The wildfires that have ravaged Israel of late have consumed approximately 13,000 hectares of forest and brush, an area far larger than the island of Manhattan. This is a catastrophic event from an ecological point of view because Israel is not a country rich in forests, like Canada or the United States.
Forests in Middle Eastern arid zones cannot be taken for granted and should be treasured and preserved like family heirlooms.
This, of course, has not always the case.
During the Ottoman period, massive stands of pine and oak trees were ruthlessly cut down in the name of progress, leaving considerable swaths of the country forlornly denuded.
The Jewish National Fund, before and after Israel’s establishment, planted tens of millions of trees in an attempt to convert barren landscapes into sylvan vistas.
The effort has yielded gratifying results.
The JNF has planted 240 million trees from north to south on about 160,000 hectares. In the process, the JNF has created 280 forests ranging from the Jerusalem and Hadera forests to the Lahav and Yatir forests.
These are precious national assets that beautify the land and enable Israelis to enjoy the spiritually uplifting wonders of the outdoors.
The absence of such soothing natural beauty can be soul-crushing and depressing.
Nearly a decade ago, following the Second Lebanon War, I visited a forest high in the Galilee that had been heavily damaged by Hezbollah rockets.
Thousands of trees, mostly pines, had been burned and scorched by the bombardments. The resultant wasteland of blackened tree trunks and stumps was a horrific sight I will never forget.
I can only imagine the devastation and heartbreak that the most recent wildfires, 110 at last count, have wrought around Haifa and Jerusalem and the northern Israeli Arab towns of Umm al-Fahm and Deir Hanna.
Six years ago, in Israel’s worst natural disaster, wildfires devoured substantial tracts of the Carmel Forest, one of Israel’s most scenic regions. Having spent half a day hiking through this magnificent forest in the spring of 2001, I was saddened to hear the news.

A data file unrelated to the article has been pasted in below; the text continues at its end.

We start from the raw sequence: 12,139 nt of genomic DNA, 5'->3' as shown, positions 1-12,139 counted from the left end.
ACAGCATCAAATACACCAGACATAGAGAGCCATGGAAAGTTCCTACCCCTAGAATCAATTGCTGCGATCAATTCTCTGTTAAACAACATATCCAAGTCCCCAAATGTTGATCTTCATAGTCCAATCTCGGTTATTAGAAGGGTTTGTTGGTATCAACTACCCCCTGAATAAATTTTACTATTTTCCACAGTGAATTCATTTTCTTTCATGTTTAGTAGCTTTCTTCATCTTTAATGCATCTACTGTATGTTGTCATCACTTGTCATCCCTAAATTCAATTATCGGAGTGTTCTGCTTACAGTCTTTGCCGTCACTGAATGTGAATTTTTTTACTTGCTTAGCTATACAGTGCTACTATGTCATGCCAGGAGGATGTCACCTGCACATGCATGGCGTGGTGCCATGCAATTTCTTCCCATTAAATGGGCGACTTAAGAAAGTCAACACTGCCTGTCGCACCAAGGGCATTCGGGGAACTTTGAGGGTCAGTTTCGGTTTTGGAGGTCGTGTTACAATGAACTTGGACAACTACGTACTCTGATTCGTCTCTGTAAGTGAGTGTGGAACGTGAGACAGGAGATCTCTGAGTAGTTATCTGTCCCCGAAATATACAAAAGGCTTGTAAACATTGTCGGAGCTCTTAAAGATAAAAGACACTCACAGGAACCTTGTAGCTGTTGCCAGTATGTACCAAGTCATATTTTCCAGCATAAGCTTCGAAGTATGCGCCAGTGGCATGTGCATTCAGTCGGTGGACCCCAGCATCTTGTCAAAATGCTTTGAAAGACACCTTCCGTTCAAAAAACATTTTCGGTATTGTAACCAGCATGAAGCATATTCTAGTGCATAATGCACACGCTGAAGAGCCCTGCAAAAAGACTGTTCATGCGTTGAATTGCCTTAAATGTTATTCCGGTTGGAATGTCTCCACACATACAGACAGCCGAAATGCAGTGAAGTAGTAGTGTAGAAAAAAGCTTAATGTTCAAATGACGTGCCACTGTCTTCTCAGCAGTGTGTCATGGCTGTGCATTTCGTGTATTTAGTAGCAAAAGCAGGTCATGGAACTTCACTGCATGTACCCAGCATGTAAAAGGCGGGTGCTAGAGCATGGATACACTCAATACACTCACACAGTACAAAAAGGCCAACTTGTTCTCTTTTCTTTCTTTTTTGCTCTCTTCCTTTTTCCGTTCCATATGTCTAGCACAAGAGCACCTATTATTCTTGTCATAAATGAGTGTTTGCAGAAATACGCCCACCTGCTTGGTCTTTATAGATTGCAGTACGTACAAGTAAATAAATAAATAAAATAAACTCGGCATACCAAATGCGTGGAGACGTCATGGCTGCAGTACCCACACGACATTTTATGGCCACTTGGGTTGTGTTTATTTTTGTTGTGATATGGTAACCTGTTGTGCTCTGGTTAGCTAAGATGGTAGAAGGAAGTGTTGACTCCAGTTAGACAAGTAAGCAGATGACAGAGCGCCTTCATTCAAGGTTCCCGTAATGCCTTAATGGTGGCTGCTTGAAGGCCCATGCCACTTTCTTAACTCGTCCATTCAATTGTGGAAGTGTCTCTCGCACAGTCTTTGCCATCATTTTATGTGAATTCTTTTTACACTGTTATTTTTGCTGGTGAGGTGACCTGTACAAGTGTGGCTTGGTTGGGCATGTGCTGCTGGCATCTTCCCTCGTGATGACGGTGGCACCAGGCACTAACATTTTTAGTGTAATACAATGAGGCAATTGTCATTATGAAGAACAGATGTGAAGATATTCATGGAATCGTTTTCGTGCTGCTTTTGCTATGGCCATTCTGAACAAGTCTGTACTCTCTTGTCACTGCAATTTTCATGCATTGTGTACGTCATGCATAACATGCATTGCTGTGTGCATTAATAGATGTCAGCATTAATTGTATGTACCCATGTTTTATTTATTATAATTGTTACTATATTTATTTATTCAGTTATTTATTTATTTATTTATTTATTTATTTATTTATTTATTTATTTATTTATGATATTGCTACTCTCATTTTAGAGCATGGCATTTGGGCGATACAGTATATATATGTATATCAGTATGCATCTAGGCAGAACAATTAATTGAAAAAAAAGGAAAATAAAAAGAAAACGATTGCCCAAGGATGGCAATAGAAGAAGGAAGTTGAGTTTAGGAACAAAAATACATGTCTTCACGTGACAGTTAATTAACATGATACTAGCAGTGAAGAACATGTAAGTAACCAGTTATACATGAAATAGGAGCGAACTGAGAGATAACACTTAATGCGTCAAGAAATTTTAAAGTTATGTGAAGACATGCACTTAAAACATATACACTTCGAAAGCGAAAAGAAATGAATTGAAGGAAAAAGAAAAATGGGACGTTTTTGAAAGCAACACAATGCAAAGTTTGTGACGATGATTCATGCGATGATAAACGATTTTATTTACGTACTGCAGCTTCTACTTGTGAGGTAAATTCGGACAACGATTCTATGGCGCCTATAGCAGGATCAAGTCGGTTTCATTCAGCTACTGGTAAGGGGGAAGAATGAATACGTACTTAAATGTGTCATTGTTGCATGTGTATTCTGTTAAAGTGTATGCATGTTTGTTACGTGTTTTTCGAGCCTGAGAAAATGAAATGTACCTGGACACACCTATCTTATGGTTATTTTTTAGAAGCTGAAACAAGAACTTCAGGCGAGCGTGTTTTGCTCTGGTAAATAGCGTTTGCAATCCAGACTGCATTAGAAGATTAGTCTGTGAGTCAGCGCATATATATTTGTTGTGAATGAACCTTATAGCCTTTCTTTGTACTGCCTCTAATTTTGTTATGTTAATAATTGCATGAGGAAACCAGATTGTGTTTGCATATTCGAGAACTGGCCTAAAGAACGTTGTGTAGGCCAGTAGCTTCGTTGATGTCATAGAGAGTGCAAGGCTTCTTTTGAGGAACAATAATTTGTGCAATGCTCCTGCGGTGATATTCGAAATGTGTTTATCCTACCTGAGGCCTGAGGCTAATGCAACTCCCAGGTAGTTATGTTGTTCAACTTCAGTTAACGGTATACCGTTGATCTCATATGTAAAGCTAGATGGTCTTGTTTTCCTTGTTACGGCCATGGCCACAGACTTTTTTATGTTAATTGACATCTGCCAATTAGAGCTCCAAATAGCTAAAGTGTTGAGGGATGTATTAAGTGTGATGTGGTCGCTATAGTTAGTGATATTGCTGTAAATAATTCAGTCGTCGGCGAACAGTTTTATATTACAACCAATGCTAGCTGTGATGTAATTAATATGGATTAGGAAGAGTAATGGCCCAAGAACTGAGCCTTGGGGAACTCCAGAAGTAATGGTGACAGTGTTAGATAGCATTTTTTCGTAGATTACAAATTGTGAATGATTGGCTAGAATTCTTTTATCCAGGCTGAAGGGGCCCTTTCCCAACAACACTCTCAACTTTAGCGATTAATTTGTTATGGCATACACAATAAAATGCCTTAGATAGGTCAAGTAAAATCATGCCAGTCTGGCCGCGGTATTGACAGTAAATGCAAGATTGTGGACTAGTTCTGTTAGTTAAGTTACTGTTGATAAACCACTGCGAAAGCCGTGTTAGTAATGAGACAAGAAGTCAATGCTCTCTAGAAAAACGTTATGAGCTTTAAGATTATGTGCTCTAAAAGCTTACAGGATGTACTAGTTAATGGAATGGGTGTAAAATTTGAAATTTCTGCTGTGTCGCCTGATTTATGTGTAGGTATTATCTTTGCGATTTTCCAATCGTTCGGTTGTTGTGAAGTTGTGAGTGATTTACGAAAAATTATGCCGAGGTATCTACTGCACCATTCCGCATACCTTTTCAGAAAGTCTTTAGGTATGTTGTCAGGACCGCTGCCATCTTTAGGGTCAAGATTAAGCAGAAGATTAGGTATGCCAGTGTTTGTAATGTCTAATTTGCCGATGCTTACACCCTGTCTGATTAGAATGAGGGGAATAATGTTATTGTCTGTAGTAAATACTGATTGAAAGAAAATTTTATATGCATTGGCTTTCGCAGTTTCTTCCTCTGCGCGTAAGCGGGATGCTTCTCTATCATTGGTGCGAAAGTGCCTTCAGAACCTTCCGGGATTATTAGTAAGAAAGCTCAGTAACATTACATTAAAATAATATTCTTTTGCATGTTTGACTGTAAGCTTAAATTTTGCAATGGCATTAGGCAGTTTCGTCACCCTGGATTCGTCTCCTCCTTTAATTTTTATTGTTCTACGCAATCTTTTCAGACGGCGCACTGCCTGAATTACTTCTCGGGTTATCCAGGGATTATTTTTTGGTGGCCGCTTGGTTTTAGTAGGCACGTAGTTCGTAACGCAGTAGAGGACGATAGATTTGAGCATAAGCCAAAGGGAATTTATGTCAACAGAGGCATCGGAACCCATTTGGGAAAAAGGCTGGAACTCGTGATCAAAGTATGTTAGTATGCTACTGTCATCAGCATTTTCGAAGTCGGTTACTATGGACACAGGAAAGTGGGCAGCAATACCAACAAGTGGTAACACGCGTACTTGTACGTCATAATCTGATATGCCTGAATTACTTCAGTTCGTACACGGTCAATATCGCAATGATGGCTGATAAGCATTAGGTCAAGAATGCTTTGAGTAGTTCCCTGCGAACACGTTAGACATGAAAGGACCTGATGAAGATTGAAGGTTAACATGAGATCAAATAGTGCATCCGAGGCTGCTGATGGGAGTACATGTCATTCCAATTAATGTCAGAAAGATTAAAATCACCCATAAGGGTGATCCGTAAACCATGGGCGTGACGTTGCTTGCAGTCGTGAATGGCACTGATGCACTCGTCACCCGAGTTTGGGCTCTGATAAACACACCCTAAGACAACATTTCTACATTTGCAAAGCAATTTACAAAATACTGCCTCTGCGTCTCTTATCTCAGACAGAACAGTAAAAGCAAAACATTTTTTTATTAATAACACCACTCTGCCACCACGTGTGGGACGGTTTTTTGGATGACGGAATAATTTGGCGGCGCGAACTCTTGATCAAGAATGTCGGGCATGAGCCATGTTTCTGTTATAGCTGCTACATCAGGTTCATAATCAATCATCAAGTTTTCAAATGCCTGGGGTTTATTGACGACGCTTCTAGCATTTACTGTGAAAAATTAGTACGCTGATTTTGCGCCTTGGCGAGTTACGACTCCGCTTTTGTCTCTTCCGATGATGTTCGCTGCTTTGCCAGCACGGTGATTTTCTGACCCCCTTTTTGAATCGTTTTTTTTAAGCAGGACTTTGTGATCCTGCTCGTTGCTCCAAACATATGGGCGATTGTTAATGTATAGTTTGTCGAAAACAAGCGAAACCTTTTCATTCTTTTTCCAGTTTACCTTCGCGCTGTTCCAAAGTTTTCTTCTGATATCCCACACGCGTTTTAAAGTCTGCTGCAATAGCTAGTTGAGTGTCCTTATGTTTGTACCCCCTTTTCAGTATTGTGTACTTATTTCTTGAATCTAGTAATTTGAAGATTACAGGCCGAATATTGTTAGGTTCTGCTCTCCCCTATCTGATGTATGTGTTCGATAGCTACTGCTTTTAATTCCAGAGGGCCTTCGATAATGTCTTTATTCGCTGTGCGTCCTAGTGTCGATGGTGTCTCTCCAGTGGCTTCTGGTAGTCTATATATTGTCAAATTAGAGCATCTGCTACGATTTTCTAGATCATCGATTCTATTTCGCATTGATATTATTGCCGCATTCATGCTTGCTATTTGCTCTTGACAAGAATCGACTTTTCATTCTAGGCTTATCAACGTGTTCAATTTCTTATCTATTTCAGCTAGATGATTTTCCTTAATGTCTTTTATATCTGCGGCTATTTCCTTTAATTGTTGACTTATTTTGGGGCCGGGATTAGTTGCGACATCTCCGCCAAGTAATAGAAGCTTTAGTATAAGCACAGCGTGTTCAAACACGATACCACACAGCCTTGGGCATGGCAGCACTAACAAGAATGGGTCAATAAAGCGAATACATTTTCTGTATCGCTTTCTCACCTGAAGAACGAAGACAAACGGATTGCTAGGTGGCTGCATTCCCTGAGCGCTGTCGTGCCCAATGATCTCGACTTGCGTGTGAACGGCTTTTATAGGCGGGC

I’m equally sad about the latest wildfires, which can be partially attributed to tinder dry conditions, high winds and human negligence.
According to police reports, one-third of the fires were apparently started by Palestinian arsonists. Fifty Palestinians, some of whom are Israeli citizens, have been questioned in connection with the fires. Two of the suspects have admitted to committing arson.
Palestinian Arabs who revel in the disaster have posted congratulatory messages on Facebook. So far, five individuals have been arrested on suspicion of incitement on social media.
The involvement of Palestinian Arabs in these monstrous environmental crimes is proof of the utter hatred and despair that grips some Palestinians and a stunningly somber commentary on the state of Israeli-Palestinian relations today.
Thankfully, there is a silver lining.
The Palestinian Authority, which has been at odds with Israel for years now, sent 41 firefighters and eight fire trucks to combat the inferno. Jordan and Egypt, the only two Arab countries that have signed peace treaties with Israel, dispatched firefighting aircraft. Turkey, which had tense and frosty relations with Israel until recently, sent assistance as well.
Countries like the United States, Canada, Russia, France, Greece and Spain have extended help, too, thereby delivering an important message to Israel and Israelis during these fraught times: You are not alone.
Israelis should remember that as they battle the wildfires.